President Donald Trump announced that he will sign an emergency declaration that will allow him to be redirect funds toward his proposed border wall despite numerous warnings for legal challenges.
“Sadly we’ll be sued, sadly it’ll go through a process. And happily, we’ll win, I think,” he said.
“I could do the wall over a longer period of time. I didn't need to do this [national emergency]. But I would rather do it much faster,” he told reporters outside of the White House.
The Washington Post reports that Trump is seeking about $6.5 billion more in funding than the $1.3 billion Congress approved for 55 miles of new fencing along the border in Texas. Trump previously demanded $5.7 billion toward the wall and shut down the government for five weeks in an unsuccessful attempt to get it.
Pelosi warns move will allow Dems to use same power to bypass Congress:
House Speaker Nancy Pelosi slammed Trump’s declaration Thursday on the one-year anniversary of the Parkland school shooting in Florida.
"Let's talk about today: The one-year anniversary of another manifestation of the epidemic of gun violence in America," Pelosi said. "That's a national emergency. Why don't you declare that emergency, Mr. President? I wish you would. But a Democratic president can do that."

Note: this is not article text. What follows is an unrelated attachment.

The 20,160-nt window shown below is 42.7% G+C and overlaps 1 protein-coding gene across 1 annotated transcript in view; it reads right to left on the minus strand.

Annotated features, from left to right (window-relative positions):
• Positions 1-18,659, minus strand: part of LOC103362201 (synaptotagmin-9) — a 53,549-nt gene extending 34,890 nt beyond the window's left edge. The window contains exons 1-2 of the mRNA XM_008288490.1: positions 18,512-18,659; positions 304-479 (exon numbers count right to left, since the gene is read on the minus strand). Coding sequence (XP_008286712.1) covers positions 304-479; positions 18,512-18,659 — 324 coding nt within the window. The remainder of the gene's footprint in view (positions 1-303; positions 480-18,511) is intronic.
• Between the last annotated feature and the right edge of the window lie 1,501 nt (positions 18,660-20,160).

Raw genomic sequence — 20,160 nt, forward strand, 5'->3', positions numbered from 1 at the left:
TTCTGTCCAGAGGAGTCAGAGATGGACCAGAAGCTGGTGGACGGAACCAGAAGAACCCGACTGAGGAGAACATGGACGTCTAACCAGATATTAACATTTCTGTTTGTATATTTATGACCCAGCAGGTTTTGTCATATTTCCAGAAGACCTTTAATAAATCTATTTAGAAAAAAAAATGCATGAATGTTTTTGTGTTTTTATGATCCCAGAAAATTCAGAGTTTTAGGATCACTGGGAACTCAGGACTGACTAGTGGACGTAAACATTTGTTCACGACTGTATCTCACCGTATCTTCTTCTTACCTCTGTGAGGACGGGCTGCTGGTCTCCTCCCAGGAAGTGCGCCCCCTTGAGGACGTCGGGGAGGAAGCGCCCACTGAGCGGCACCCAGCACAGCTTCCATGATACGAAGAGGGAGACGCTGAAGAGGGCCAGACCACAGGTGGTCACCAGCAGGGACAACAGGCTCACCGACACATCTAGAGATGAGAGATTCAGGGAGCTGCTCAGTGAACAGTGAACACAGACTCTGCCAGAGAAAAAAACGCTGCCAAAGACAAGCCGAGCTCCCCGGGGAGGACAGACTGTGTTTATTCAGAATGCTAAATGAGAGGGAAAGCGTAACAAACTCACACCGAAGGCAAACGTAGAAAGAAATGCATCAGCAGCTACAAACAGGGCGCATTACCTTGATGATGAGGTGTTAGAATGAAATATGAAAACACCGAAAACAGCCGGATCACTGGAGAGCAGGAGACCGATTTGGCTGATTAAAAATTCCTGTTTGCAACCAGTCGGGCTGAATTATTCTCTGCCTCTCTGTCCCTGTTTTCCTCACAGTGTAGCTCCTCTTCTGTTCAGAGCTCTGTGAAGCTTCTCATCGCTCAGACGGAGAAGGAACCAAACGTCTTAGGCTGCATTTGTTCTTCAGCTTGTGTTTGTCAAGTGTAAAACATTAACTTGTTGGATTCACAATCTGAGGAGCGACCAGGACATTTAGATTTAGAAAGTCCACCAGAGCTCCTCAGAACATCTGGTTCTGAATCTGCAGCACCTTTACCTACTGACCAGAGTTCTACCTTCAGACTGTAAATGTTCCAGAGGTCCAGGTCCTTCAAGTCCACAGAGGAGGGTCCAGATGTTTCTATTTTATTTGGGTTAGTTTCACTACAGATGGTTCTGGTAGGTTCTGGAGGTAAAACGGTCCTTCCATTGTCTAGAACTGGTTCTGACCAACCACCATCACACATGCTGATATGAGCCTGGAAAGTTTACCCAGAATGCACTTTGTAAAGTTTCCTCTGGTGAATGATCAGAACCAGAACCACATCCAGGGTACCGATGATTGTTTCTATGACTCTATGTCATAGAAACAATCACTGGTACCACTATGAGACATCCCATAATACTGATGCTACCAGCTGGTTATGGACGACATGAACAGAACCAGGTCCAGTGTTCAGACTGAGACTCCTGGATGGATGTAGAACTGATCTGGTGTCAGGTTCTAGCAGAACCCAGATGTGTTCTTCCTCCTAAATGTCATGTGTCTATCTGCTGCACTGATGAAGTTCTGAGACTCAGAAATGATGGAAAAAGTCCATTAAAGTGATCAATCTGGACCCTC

"A Democratic president can declare emergencies, as well," Pelosi said. "So the precedent that the president is setting here is something that should be met with great unease and dismay by the Republicans."
The declaration is expected to face numerous strong legal challenges.
Republicans not on board with Trump’s plan:
Though Senate Majority Leader Mitch McConnell announced on the Senate floor Thursday that he will support Trump’s emergency declaration, The Washington Post reported that he only agreed to do so in exchange for Trump signing the deal to avoid another government shutdown.
Other prominent Republicans publicly spoke out against the emergency declaration.
“It’s a mistake on the president’s part,” Maine Sen. Susan Collins told Politico. “I also believe that it will be challenged in court. It undermines the role of Congress and the appropriations process.”
“I wish he wouldn’t have done it,” Iowa Sen. Chuck Grassley told the outlet. “If [Trump] figures that Congress didn’t do enough and he’s got to do it, then I imagine we’ll find out whether he’s got the authority to do it by the courts.”
“In general, I’m not for running the government by emergency, nor spending money. The Constitution’s pretty clear: spending originates and is directed by Congress,” Kentucky Sen. Rand Paul said.
Politico reported that “Sen. Marco Rubio (R-Fla.) said it was a ‘bad idea’ but needed to learn more. Sen. Lamar Alexander (R-Tenn.) said it was ‘unnecessary’ because Trump has other ways of getting money but said he needed further guidance. And Sen. Ron Johnson (R-Wis.) fretted that it was a ‘dramatic expansion’ of the emergency powers."